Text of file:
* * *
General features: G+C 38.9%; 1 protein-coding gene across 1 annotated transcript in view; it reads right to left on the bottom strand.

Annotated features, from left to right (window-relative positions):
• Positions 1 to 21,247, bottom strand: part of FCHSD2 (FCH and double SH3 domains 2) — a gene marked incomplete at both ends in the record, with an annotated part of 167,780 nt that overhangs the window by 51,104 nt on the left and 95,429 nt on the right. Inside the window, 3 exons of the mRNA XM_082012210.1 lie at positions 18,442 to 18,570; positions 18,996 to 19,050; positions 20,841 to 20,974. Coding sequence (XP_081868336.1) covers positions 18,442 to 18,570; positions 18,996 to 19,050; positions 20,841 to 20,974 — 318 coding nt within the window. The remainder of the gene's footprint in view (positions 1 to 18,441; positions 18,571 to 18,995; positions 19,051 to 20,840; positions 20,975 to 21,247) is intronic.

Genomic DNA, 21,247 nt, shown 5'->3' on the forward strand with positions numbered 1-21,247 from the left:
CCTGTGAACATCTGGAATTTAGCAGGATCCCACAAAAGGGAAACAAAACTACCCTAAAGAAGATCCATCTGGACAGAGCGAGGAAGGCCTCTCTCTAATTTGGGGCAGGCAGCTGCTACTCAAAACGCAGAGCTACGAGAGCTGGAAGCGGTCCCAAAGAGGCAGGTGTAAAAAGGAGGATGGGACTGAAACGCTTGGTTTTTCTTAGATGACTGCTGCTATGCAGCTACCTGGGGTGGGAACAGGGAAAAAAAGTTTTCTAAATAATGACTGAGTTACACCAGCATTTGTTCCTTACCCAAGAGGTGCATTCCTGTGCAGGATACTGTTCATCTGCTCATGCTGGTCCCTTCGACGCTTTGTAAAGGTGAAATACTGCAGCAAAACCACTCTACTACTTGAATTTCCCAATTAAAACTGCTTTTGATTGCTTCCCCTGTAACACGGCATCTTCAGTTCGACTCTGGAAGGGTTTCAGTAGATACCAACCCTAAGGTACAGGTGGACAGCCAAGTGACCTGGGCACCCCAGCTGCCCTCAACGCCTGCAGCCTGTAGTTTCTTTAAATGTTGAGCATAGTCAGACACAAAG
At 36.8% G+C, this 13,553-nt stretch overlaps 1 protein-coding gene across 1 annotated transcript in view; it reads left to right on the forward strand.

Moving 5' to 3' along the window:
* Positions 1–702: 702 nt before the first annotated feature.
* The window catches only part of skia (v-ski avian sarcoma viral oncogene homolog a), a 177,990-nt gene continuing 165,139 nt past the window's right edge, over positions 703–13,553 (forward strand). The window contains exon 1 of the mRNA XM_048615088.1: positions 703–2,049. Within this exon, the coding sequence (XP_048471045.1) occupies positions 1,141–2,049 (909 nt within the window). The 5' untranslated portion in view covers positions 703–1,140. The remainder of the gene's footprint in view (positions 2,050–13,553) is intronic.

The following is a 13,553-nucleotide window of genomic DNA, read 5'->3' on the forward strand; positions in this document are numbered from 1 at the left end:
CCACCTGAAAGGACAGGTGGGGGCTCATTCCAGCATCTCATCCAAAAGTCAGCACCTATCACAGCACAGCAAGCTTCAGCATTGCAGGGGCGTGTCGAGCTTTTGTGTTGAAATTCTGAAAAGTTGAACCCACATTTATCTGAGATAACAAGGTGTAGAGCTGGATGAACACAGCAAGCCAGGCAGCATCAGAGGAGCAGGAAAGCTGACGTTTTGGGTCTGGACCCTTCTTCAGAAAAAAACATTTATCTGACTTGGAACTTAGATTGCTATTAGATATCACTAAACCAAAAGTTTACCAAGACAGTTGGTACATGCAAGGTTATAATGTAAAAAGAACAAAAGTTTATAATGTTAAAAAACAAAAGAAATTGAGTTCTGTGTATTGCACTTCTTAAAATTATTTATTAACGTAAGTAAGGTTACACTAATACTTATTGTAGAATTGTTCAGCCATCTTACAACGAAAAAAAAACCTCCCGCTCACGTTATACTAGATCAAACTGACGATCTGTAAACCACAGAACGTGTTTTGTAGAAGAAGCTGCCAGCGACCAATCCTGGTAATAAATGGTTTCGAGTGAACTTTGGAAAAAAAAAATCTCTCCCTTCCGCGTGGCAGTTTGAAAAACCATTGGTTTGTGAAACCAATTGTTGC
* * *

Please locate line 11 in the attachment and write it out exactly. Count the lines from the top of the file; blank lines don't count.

CCACCTGAAAGGACAGGTGGGGGCTCATTCCAGCATCTCATCCAAAAGTCAGCACCTATCACAGCACAGCAAGCTTCAGCATTGCAGGGGCGTGTCGAGCTTTTGTGTTGAAATTCTGAAAAGTTGAACCCACATTTATCTGAGATAACAAGGTGTAGAGCTGGATGAACACAGCAAGCCAGGCAGCATCAGAGGAGCAGGAAAGCTGACGTTTTGGGTCTGGACCCTTCTTCAGAAAAAAACATTTATCTGACTTGGAACTTAGATTGCTATTAGATATCACTAAACCAAAAGTTTACCAAGACAGTTGGTACATGCAAGGTTATAATGTAAAAAGAACAAAAGTTTATAATGTTAAAAAACAAAAGAAATTGAGTTCTGTGTATTGCACTTCTTAAAATTATTTATTAACGTAAGTAAGGTTACACTAATACTTATTGTAGAATTGTTCAGCCATCTTACAACGAAAAAAAAACCTCCCGCTCACGTTATACTAGATCAAACTGACGATCTGTAAACCACAGAACGTGTTTTGTAGAAGAAGCTGCCAGCGACCAATCCTGGTAATAAATGGTTTCGAGTGAACTTTGGAAAAAAAAAATCTCTCCCTTCCGCGTGGCAGTTTGAAAAACCATTGGTTTGTGAAACCAATTGTTGC